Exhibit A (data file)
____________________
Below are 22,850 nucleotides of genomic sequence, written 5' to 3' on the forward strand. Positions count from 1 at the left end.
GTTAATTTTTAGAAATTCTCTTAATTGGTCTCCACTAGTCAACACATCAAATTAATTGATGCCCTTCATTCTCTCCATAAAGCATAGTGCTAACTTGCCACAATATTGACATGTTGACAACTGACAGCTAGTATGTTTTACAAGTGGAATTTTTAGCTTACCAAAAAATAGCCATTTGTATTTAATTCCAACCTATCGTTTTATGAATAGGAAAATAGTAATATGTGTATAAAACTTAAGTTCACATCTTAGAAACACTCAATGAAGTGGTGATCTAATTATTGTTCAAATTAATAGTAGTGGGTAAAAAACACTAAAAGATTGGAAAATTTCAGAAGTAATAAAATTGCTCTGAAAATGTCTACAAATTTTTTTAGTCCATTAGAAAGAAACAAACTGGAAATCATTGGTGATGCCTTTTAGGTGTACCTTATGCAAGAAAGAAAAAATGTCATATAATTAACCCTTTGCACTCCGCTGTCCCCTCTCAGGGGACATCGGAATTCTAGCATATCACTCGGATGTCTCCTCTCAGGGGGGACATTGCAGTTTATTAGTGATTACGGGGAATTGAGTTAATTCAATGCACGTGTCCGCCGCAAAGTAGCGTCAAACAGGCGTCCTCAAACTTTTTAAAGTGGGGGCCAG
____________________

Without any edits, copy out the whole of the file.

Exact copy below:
Below are 22,850 nucleotides of genomic sequence, written 5' to 3' on the forward strand. Positions count from 1 at the left end.
GTTAATTTTTAGAAATTCTCTTAATTGGTCTCCACTAGTCAACACATCAAATTAATTGATGCCCTTCATTCTCTCCATAAAGCATAGTGCTAACTTGCCACAATATTGACATGTTGACAACTGACAGCTAGTATGTTTTACAAGTGGAATTTTTAGCTTACCAAAAAATAGCCATTTGTATTTAATTCCAACCTATCGTTTTATGAATAGGAAAATAGTAATATGTGTATAAAACTTAAGTTCACATCTTAGAAACACTCAATGAAGTGGTGATCTAATTATTGTTCAAATTAATAGTAGTGGGTAAAAAACACTAAAAGATTGGAAAATTTCAGAAGTAATAAAATTGCTCTGAAAATGTCTACAAATTTTTTTAGTCCATTAGAAAGAAACAAACTGGAAATCATTGGTGATGCCTTTTAGGTGTACCTTATGCAAGAAAGAAAAAATGTCATATAATTAACCCTTTGCACTCCGCTGTCCCCTCTCAGGGGACATCGGAATTCTAGCATATCACTCGGATGTCTCCTCTCAGGGGGGACATTGCAGTTTATTAGTGATTACGGGGAATTGAGTTAATTCAATGCACGTGTCCGCCGCAAAGTAGCGTCAAACAGGCGTCCTCAAACTTTTTAAAGTGGGGGCCAG